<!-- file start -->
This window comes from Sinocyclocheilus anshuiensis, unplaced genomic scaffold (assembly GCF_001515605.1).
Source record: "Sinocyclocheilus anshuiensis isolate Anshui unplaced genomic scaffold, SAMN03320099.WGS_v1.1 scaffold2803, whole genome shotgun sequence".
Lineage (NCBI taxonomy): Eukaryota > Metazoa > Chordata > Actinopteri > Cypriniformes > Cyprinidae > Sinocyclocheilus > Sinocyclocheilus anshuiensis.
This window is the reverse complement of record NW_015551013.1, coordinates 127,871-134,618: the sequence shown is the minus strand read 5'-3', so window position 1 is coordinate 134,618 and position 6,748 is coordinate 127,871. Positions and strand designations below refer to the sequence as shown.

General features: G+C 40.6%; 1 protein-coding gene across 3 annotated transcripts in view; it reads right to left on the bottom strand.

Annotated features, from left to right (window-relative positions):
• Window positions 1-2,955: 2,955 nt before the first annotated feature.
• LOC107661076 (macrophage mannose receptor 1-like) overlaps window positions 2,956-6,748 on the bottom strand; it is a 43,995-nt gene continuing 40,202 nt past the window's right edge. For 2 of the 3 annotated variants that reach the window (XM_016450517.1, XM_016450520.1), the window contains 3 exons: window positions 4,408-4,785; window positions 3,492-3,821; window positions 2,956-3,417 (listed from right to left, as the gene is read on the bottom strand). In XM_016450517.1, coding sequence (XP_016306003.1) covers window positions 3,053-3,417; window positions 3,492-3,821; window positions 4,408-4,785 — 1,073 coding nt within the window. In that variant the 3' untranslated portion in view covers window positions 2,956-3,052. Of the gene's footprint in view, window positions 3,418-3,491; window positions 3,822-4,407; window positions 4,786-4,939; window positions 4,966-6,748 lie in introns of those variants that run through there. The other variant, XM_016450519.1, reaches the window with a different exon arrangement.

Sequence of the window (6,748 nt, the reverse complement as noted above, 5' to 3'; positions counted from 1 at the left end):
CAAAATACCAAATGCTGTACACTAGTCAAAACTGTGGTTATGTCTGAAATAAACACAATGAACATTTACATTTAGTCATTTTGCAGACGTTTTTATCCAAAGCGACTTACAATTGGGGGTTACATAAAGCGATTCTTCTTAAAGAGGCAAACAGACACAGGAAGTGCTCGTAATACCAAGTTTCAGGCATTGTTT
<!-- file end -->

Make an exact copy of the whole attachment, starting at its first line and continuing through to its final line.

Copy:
This window comes from Sinocyclocheilus anshuiensis, unplaced genomic scaffold (assembly GCF_001515605.1).
Source record: "Sinocyclocheilus anshuiensis isolate Anshui unplaced genomic scaffold, SAMN03320099.WGS_v1.1 scaffold2803, whole genome shotgun sequence".
Lineage (NCBI taxonomy): Eukaryota > Metazoa > Chordata > Actinopteri > Cypriniformes > Cyprinidae > Sinocyclocheilus > Sinocyclocheilus anshuiensis.
This window is the reverse complement of record NW_015551013.1, coordinates 127,871-134,618: the sequence shown is the minus strand read 5'-3', so window position 1 is coordinate 134,618 and position 6,748 is coordinate 127,871. Positions and strand designations below refer to the sequence as shown.

General features: G+C 40.6%; 1 protein-coding gene across 3 annotated transcripts in view; it reads right to left on the bottom strand.

Annotated features, from left to right (window-relative positions):
• Window positions 1-2,955: 2,955 nt before the first annotated feature.
• LOC107661076 (macrophage mannose receptor 1-like) overlaps window positions 2,956-6,748 on the bottom strand; it is a 43,995-nt gene continuing 40,202 nt past the window's right edge. For 2 of the 3 annotated variants that reach the window (XM_016450517.1, XM_016450520.1), the window contains 3 exons: window positions 4,408-4,785; window positions 3,492-3,821; window positions 2,956-3,417 (listed from right to left, as the gene is read on the bottom strand). In XM_016450517.1, coding sequence (XP_016306003.1) covers window positions 3,053-3,417; window positions 3,492-3,821; window positions 4,408-4,785 — 1,073 coding nt within the window. In that variant the 3' untranslated portion in view covers window positions 2,956-3,052. Of the gene's footprint in view, window positions 3,418-3,491; window positions 3,822-4,407; window positions 4,786-4,939; window positions 4,966-6,748 lie in introns of those variants that run through there. The other variant, XM_016450519.1, reaches the window with a different exon arrangement.

Sequence of the window (6,748 nt, the reverse complement as noted above, 5' to 3'; positions counted from 1 at the left end):
CAAAATACCAAATGCTGTACACTAGTCAAAACTGTGGTTATGTCTGAAATAAACACAATGAACATTTACATTTAGTCATTTTGCAGACGTTTTTATCCAAAGCGACTTACAATTGGGGGTTACATAAAGCGATTCTTCTTAAAGAGGCAAACAGACACAGGAAGTGCTCGTAATACCAAGTTTCAGGCATTGTTT